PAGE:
Finance Minister Malusi Gigaba has amended the Money Laundering and Terrorist Financing Control (MLTFC) Regulations, National Treasury said on Tuesday.
The Minister has also withdrawn exemptions made in terms of the Financial Intelligence Centre Act, 2001 (FIC Act).
The amendments, which became effective on Monday, were previously published in draft form for public consultation, and the comments received were considered.
“These amendments to the MLTFC Regulations and the withdrawal of exemptions coincide with the commencement of a number of amendments to the FIC Act, which the Minister had announced on 13 June 2017.
“This provides the legal basis for a shift in the measures to protect the integrity of the South African financial system to a risk-based approach, which modernises the manner institutions undertake customer due diligence and encourages innovation in the way they deal with their customers,” said Treasury.
When coming to the single transaction threshold and withdrawal of exemptions, Treasury said institutions should determine what constitutes single transactions in the context of their own business, and provide for the application of a single transaction threshold in so far as they accommodate such transactions.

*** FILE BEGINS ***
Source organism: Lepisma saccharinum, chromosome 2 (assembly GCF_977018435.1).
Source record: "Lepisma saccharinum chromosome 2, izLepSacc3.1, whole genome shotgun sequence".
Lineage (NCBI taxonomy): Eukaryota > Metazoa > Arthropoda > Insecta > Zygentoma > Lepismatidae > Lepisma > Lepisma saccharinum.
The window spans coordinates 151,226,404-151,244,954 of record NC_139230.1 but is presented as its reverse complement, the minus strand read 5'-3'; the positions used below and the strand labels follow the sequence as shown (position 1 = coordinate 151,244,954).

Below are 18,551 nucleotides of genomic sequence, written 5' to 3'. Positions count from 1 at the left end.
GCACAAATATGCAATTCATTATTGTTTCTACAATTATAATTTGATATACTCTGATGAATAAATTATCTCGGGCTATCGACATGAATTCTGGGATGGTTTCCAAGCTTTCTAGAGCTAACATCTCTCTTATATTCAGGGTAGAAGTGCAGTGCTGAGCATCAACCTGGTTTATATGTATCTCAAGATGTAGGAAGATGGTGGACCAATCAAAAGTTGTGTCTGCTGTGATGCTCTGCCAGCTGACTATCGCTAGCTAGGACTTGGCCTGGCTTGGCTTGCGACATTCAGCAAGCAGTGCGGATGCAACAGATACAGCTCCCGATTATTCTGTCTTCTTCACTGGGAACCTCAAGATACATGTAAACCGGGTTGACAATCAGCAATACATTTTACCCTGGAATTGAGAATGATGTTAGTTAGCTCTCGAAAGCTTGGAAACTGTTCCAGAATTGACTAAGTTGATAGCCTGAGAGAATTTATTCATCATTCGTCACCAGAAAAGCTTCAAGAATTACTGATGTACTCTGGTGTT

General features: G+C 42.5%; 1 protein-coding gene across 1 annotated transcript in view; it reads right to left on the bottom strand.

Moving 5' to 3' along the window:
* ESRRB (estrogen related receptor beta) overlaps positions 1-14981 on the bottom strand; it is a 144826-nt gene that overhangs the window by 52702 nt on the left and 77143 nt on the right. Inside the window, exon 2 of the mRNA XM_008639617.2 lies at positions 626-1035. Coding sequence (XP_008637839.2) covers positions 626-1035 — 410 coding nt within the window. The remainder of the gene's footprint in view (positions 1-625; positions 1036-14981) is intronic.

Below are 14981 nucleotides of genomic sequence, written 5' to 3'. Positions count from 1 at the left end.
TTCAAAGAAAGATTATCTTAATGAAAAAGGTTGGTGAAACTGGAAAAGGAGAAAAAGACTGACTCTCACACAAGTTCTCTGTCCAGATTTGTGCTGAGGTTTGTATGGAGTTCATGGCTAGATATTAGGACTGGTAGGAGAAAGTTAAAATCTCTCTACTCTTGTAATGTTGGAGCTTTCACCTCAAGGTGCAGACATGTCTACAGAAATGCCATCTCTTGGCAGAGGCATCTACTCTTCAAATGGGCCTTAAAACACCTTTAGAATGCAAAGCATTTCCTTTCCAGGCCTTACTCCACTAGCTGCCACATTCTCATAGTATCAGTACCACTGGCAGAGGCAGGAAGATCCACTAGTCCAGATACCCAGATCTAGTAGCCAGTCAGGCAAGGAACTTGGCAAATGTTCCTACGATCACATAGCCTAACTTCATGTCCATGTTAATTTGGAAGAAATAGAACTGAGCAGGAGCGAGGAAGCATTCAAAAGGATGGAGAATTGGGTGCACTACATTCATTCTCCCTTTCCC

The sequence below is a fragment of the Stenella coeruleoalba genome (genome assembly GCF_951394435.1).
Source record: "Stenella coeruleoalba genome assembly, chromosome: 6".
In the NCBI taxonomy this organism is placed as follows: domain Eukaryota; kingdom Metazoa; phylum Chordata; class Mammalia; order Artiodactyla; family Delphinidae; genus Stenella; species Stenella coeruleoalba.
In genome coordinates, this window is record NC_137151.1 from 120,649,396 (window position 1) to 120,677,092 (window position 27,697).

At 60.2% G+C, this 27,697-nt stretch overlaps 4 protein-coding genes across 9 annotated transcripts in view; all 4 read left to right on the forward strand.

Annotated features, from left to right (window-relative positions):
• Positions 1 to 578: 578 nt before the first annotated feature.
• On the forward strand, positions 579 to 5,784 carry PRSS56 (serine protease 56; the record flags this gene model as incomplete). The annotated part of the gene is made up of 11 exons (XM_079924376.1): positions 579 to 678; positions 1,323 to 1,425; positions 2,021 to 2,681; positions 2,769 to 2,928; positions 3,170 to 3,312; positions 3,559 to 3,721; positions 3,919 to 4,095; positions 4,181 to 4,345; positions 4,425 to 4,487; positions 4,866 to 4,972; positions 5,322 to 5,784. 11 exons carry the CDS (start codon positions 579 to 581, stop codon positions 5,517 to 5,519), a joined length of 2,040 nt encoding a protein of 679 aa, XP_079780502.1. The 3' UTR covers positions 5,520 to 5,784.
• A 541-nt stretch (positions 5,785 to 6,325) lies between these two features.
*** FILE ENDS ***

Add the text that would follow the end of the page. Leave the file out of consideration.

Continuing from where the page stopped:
The Financial Intelligence Centre (FIC), in collaboration with National Treasury, the South African Reserve Bank and Financial Services Board, has issued guidance in Guidance Note 7 in this respect, which may be of assistance to institutions.
The link can be found on https://www.fic.gov.za/Documents/171002_FIC%20Guidance%20Note%2007.pdf.
Treasury said while the withdrawal of exemptions may impact institutions’ compliance approach to the customer due diligence requirements of the FIC Act, institutions may continue to be guided by the content of the withdrawn exemptions in the implementation of their compliance approaches.
This is also addressed further in the guidance issued by the FIC.
“Although a few objections were received on the withdrawal of some exemptions, these were not supported by adequate empirical data; consequently, sufficient information was not provided to retain the exemptions in question.”
Treasury said that further consultations on new exemptions may be considered in sectors where it can be clearly demonstrated that such exemptions are necessary and will not undermine the objectives of the FIC Act.
Meanwhile, certain comments indicated a concern that to prescribe information sets for reporting in accordance with the FIC Act precludes institutions from applying a risk-based approach to customer due diligence.
“To address this concern, the proposed amendments to the MLTFC Regulations concerning the new reporting requirements have been aligned with the introduction of a risk-based approach in the FIC Act.
“Furthermore, to clarify the expectations regarding mandatory reporting, the FIC has issued guidance in Guidance Notes,” said Treasury.